“An ounce of prevention goes a long way. If you can spend the time to get some basic detection capabilities, it makes it so the moment someone does hack in you can just pull the plug,” he said. “There’s a lot of activity hackers do that have telltale signs.”

Among the other missteps Bish sees frequently are the lack of multi-factor authentication, inadequate antivirus software, data that is not encrypted, poor security monitoring, unpatched systems, flat networks where all computers on a system are allowed to interact and share data with each other and too many computers having administrator rights.

“People think the reason you take [admin rights] away is because of problems the user may cause,” he explained. “What they don’t often understand is that local admin rights is the single most powerful weapon you can give a hacker. If you get access to a machine but can’t install or run anything, if you just have access to email, it’s really hard to get out of that cage.”

Finally, while not a digital security measure, Bish noted the importance of having physical security to protect computers. He pointed to a penetration test – basically, testing a computer system’s vulnerabilities – Scheinder Downs did for a client where the office was locked down after hours save for a vent next to the entrance. To get access to the office, Bish waited in a bathroom until the office closed, unscrewed the cover and could get into the office.

“We’ve been to [retailers], sat down at a [salesman’s] cubicle and set up shop for two days. The guys were friendly but never asked why we were there,” he added. “A majority of your attacks are foreign IPs playing a numbers game. But for a dedicated hacker that has chosen your [company], a three-hour drive isn’t out of the question.”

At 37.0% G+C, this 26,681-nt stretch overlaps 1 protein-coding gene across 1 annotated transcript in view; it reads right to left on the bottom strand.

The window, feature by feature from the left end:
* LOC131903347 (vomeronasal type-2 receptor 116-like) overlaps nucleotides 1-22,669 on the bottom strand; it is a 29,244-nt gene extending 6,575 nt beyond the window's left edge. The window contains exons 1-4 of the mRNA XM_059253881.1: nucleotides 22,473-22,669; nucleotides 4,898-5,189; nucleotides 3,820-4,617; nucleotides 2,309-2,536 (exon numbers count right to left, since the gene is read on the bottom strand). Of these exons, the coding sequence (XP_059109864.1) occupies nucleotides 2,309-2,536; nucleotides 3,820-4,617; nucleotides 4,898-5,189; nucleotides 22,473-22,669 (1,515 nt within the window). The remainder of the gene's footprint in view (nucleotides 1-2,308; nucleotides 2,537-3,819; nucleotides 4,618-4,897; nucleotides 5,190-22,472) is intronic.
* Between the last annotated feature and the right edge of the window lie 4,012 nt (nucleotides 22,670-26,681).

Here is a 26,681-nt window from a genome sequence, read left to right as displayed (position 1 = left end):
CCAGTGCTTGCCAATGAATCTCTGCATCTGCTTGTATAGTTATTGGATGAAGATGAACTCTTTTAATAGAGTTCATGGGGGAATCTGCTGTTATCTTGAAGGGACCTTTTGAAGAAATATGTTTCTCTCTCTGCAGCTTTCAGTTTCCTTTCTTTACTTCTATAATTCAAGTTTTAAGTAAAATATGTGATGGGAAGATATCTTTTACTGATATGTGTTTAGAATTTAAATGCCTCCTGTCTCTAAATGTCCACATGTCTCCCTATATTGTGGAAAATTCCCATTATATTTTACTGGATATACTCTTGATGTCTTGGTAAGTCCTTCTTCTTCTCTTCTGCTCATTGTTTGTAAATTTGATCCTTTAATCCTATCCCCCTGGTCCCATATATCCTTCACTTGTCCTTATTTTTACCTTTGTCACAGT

As the sponsor of the three seminars – two held Thursday at Holiday Inn-Boardman and the Avalon Inn, as well as one Friday in Canton – Farmers National Bank has tools available to businesses to help combat cyberfraud, noted Tim Shaffer, Farmers’ east regional president.

“We have a lot of human eyes and a lot of technological eyes that watch these transactions,” he said. “The common one is positive pay, where a customer provides a list of checks they’ve written and expect to be presented. When those numbers come in, we match them up and if there’s one that’s not on the list, then that’s a check that’s not paid.”

A similar process is also available for automated clearing house, or ACH, transactions, he noted.

Both Bish and Shaffer noted the importance of continuing education when it comes to cybersecurity, not just for IT departments or executives, but for all employees of a business.

“It’s a growing industry and it’s lucrative. So we’re always on guard for the latest in attempts to defraud our membership and defraud the bank,” Shaffer said. “There are so many vulnerabilities that anyone can have if they’re not on guard and staying current with the tools and capabilities available.”

Copyright 2022 The Business Journal, Youngstown, Ohio.